Sandoval County treasurer throws hat in ring
August 18, 2019
CLOVIS — Sandoval County Treasurer Laura Montoya has been busy visiting New Mexico communities, dropping by county fairs, chatting in coffee shops and more to get in touch with the citizens she hopes to one day represent in Washington D.C.
In her opinion, the divisiveness of the federal government has been distracting policy makers from what's really important: serving the people they represent.
With 17 years of government experience at the federal, state and local levels, Montoya decided to run for New Mexico's 3rd Congressional District in 2020. Montoya met with The News to talk about her candidacy on Friday during a visit to Clovis.
Montoya joins the race against six Democrats and a single Republican candidate, but among her competition, she says her direct work with constituents and her experience in the treasury office makes her stand out.
“I honestly believe I have the skills and the toolset to get the job done with all the years of experience I have,” Montoya said. “I have the built relationships to work and bring people together to get things accomplished.”
Born in Las Vegas, New Mexico, Montoya first became involved in politics in 2001 working as a ranking member of the Senate Finance Committee. She went on to become a constituent service representative for U.S. Senator Jeff Bingaman and later the executive assistant to State Treasurer Douglas M. Brown.
For the past six years, Montoya has served as legislative chairwoman for the Treasurer's Affiliate. She is currently the only treasurer on the New Mexico Policy Committee and the vice chair of Finance, Pension and Government Affairs.
If Montoya is elected to Congress, she has many goals she thinks will benefit the people of New Mexico and the rest of the country. Here are those she feels particularly passionate about:
• Campaign financing: With the current laws regarding political campaign financing in place, Montoya feels that the ability to run for office has become reserved for those who can afford it. She wants to work on reforms that would allow any candidate, even a working class person, an equal opportunity to represent their communities.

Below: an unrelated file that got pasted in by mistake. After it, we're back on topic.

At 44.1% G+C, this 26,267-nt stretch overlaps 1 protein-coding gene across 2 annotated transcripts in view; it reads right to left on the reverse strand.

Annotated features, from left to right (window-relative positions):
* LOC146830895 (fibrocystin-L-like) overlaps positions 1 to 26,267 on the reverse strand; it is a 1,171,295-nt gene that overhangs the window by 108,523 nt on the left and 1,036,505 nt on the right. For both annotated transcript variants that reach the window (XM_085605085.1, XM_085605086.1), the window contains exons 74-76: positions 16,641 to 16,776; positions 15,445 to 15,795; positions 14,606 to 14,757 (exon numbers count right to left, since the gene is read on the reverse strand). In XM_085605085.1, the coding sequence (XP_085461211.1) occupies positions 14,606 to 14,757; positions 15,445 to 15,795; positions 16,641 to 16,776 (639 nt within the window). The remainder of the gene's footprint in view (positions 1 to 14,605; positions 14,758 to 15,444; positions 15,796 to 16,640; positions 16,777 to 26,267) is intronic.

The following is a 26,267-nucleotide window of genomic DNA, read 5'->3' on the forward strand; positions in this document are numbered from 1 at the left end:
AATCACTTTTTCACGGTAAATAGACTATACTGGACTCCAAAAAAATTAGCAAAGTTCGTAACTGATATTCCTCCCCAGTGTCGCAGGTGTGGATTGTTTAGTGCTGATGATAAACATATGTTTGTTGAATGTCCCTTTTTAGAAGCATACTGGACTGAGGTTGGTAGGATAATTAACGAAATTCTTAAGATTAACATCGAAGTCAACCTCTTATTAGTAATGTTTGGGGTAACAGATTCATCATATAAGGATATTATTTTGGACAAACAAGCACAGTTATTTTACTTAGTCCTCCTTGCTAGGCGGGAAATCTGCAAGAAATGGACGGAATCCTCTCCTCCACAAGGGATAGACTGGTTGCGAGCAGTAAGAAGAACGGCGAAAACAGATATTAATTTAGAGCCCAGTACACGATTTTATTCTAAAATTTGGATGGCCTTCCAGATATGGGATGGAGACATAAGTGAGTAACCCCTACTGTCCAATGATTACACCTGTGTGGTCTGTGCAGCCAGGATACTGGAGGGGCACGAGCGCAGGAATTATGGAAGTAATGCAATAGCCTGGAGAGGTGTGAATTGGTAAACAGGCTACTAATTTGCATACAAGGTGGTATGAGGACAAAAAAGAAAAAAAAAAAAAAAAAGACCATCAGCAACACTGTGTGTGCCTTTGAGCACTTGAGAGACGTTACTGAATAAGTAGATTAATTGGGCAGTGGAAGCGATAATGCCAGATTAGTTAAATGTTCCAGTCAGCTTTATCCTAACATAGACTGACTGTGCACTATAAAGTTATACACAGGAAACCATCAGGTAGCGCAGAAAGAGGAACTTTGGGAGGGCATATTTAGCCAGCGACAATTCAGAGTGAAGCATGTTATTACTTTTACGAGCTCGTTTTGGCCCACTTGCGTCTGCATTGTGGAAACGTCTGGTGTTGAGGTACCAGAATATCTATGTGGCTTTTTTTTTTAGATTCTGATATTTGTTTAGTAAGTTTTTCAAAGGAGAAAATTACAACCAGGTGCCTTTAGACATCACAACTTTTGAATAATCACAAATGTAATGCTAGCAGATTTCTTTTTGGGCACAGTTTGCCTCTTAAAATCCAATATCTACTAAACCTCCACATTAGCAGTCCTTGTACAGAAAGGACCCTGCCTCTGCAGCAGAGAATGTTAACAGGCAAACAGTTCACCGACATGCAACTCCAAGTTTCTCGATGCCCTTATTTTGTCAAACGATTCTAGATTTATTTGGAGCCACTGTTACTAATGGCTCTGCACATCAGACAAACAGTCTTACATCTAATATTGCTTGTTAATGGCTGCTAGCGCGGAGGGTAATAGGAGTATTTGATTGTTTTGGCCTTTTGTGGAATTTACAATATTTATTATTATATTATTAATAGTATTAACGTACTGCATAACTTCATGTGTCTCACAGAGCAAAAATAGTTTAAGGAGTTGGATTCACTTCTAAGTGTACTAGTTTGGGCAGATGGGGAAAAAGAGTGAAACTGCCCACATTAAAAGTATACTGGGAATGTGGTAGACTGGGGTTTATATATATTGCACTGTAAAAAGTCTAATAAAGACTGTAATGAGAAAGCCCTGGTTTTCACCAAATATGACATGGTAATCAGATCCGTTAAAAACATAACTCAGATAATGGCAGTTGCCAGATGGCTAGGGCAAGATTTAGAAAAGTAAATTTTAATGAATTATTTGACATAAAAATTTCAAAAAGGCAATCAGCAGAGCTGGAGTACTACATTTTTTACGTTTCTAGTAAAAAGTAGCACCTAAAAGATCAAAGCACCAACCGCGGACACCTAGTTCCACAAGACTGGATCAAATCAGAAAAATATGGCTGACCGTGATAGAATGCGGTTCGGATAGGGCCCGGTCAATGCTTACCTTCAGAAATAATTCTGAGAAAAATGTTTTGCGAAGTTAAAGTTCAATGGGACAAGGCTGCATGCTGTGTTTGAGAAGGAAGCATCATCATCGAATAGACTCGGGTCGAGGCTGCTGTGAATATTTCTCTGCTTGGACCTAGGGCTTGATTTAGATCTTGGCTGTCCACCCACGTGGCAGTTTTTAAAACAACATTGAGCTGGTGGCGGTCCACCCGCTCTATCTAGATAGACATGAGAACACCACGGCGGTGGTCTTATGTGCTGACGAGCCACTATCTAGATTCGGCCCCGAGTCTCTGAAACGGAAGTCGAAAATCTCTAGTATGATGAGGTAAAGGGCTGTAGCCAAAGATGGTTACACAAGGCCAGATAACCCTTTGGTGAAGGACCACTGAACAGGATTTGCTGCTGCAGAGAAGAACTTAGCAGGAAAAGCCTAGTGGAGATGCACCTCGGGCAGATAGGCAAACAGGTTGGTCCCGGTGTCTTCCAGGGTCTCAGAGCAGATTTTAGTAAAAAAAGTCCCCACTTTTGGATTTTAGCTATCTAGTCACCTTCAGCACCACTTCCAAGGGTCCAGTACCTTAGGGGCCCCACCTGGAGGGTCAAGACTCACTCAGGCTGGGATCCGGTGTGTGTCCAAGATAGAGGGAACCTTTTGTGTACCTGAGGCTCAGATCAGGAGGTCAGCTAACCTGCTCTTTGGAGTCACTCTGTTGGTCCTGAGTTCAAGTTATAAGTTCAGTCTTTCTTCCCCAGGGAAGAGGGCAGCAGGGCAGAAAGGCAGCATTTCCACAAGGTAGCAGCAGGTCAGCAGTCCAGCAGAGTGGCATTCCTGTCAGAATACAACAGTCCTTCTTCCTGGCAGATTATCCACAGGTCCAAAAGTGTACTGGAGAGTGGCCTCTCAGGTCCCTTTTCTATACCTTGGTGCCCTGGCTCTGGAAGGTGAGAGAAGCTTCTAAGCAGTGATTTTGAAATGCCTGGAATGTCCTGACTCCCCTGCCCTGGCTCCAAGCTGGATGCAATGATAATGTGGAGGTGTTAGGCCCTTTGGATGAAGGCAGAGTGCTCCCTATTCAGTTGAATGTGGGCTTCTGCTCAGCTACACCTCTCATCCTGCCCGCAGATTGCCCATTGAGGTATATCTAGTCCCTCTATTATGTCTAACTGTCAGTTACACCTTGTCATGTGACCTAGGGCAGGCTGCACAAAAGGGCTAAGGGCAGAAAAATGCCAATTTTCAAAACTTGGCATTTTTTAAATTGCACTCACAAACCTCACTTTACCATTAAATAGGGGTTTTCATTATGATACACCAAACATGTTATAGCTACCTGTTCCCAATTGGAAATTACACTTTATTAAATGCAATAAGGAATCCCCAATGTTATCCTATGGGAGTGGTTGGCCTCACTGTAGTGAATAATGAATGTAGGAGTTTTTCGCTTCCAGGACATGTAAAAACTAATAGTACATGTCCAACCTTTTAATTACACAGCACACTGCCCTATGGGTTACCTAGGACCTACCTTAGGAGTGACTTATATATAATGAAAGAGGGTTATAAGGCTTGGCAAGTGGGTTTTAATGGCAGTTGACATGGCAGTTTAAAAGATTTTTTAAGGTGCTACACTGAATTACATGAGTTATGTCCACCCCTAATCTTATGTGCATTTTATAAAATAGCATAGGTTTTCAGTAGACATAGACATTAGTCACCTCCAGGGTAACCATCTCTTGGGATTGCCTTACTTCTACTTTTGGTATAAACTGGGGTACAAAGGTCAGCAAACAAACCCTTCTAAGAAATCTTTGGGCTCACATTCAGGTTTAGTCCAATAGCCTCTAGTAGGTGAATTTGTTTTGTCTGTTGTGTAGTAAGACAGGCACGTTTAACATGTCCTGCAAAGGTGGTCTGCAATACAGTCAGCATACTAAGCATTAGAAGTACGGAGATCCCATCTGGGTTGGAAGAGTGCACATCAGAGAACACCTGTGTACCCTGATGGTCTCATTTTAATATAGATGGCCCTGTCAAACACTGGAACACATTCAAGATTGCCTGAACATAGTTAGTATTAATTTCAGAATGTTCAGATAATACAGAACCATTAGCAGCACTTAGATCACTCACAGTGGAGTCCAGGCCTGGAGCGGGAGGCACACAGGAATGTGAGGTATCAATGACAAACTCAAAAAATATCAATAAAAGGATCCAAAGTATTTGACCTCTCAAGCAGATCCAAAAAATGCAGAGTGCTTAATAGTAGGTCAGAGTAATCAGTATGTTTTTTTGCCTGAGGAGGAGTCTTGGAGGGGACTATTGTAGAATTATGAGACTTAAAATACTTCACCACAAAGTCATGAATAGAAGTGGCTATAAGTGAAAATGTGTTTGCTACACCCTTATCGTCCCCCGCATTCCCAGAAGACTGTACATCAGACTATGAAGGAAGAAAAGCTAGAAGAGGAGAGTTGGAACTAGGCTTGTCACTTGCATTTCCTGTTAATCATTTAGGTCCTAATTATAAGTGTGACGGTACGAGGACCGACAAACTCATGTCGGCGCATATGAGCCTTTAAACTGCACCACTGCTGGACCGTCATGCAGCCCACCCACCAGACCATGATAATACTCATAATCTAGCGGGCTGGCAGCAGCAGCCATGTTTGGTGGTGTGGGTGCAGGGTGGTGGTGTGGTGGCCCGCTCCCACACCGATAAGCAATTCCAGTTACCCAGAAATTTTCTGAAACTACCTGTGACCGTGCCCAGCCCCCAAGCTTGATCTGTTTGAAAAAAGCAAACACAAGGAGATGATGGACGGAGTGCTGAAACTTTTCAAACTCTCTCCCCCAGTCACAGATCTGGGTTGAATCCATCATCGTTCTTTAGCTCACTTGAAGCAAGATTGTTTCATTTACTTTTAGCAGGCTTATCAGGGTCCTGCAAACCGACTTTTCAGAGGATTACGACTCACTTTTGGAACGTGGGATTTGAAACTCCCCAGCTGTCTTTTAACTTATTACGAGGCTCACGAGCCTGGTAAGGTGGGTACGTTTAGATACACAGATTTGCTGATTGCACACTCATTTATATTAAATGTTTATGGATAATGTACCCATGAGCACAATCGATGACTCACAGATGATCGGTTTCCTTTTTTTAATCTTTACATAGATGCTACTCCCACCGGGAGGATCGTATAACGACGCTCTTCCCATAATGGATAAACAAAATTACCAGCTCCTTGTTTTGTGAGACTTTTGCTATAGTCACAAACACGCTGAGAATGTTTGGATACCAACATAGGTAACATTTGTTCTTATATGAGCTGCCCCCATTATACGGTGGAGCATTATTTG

• Advanced refunding for municipal bonds: Restoring the ability for counties to issue one advance refunding bond per-tax exempt municipal bond at a lower interest rate would save tax payers million, according to Montoya. She says this process is in jeopardy of losing its tax-exempt status or being eliminated outright.
• Broadband access for everyone: With technology increasing at an ever growing pace, Montoya believes its the federal government's responsibility to provide access to broadband and Internet services to rural communities.
• Tying economic development to education: Coming from one of the poorest counties in New Mexico, Montoya believes that it’s important for people to be able to stay in their communities for both work and education. She hopes to work towards expanded avenues of education, whether that be on the college route or learning a trade.
She also wants to work towards bringing subjects such as art, music and PE back into the standard school curriculums to help students focus and find subjects they enjoy.
If elected, Montoya pledges to remain active and accessible to the people of New Mexico. She plans to maintain a strong presence in the state, especially the more rural areas.
She says that her chief concern while campaigning was to reach out to the rural communities before spending time in the larger cities like Albuquerque and Santa Fe.
“I love New Mexico and it'd be an honor to represent and serve all of CD-3,” Montoya said. “I want to represent everyone, especially Clovis and Portales.”
Montoya said that regardless of the election, she wanted to stress the importance of the upcoming 2020 Census. According to Montoya, a complete census bring more funding to the area and open up the potential for a fourth congressional seat to open.